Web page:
Well if you let crap build on top of crap, you're eventually going to have a pile of crap. I'm not calling windows total crap. I'm saying that somethings need to be refined. It might be cheaper to kick up the horsepower to make up for the crap, but the problem is going to have to be addressed at some point. There needs to be a balance of good hardware and optimized software. I would hope that no one would argue with this.
post #77 of 101
I do think Windows could use a rewrite.

I am not a programmer, or software engineer, but anyone who has had significant experience with Windows and seen what competing operating systems can do, can see that Windows is FUBAR. Windows is bloated beyond all reasoning or necessity, and has been this way for quite some time. Vista has highlighted this fact, but it's far from the beginning of the problem.

Quote:
Originally Posted by pauldovi View Post
That is not what I said. Improving something is a lot different from throwing everything you have away and starting from scratch. It is absurd and I could just imagine the complaints about software cost, bugs, incompatibility, ect, ect, ect.

There is something they teach you in programming 101. It is a lot cheaper to double your hardware power than to double your software performance. So perhaps you get a significantly faster Windows, but are you prepared to pay significantly more for it?
The problem is that Microsoft doesn't seem to really ever improve much. They just bolt on new crap. Windows is so big that I would ba amazed if anyone at Microsft had a real clue as to how it works. When something gets to that point, it could use some simplification.

I seriously considered paying someone 5,000-10,000 dollars to build an embedded version of windows XP to my specifications. So yes, I am willing to spend a lot more, for much less (in a good way) of an OS than Microsoft is currently selling.

As it is now, I am no longer willing to pay for Microsoft's OSes until they actually improve.

The last Microsoft OS that I think was actually better than what came before it was Windows 2000. 2000 had significant advantages over windows 98SE, and over windows NT 4.0. Was XP much better than Wndows 2000, no it was not. Is Vista superior to XP in anyway that mattered to me, no it is not.

We are not talking about increasing the execution speed of code, just leaving out what isn't really needed.
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post #78 of 101
Quote:
Originally Posted by The Hundred Gunner View Post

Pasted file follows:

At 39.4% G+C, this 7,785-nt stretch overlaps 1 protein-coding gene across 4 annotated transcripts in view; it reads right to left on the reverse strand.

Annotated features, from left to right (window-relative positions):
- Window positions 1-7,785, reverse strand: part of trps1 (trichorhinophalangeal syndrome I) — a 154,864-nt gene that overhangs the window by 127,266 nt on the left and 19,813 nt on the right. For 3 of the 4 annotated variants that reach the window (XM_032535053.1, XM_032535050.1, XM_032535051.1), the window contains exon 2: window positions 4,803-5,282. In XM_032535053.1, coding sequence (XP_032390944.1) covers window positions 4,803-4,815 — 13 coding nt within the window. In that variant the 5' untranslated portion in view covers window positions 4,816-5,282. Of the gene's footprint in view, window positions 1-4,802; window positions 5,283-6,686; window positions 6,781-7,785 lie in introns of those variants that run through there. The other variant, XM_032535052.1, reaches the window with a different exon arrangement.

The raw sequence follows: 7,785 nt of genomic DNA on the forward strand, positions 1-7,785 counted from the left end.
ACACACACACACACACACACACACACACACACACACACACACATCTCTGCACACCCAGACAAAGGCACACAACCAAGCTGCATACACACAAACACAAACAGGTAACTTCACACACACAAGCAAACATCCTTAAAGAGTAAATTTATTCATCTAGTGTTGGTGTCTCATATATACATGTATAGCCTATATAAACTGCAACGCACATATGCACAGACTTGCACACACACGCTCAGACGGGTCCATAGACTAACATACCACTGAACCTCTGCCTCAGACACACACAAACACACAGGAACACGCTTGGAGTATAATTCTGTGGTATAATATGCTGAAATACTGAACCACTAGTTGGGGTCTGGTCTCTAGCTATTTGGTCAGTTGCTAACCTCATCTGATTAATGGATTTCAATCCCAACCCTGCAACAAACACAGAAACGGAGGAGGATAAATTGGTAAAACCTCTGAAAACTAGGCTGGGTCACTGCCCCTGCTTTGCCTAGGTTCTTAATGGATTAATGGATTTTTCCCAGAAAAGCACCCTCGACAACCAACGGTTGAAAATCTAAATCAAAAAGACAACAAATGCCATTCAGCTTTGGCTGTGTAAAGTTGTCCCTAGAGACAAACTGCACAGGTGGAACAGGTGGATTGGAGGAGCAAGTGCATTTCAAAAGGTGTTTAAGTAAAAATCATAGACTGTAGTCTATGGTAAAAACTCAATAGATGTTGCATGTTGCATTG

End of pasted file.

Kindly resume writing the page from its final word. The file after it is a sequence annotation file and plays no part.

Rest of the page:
Well if you let crap build on top of crap, you're eventually going to have a pile of crap. I'm not calling windows total crap. I'm saying that somethings need to be refined. It might be cheaper to kick up the horsepower to make up for the crap, but the problem is going to have to be addressed at some point. There needs to be a balance of good hardware and optimized software. I would hope that no one would argue with this.
LOL
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post #79 of 101
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Originally Posted by pauldovi View Post
So perhaps you get a significantly faster Windows, but are you prepared to pay significantly more for it?
I'm not going to pay for crap (which is why I won't buy any of the non-full "versions" of vista), and I'm not going to pay multiple benjamins for one that has everything. Therefore, I don't buy.

Well freakin hell, windows could use a price drop anyway. For the amount it costs, they should be giving me the "significantly faster windows" right here right now.

That said, the only thing I'm prepared for is to not purchase windows...
post #80 of 101
Quote:
Originally Posted by The Hundred Gunner View Post
I'm not going to pay for crap (which is why I won't buy any of the non-full "versions" of vista), and I'm not going to pay multiple benjamins for one that has everything. Therefore, I don't buy.

Well freakin hell, windows could use a price drop anyway. For the amount it costs, they should be giving me the "significantly faster windows" right here right now.

That said, the only thing I'm prepared for is to not purchase windows...
I couldn't agree with you more on every part of this post.

The only reason I got vista is for games, and that's all I use it for. For everything else, there's Mastercard. Errr, I mean Linux.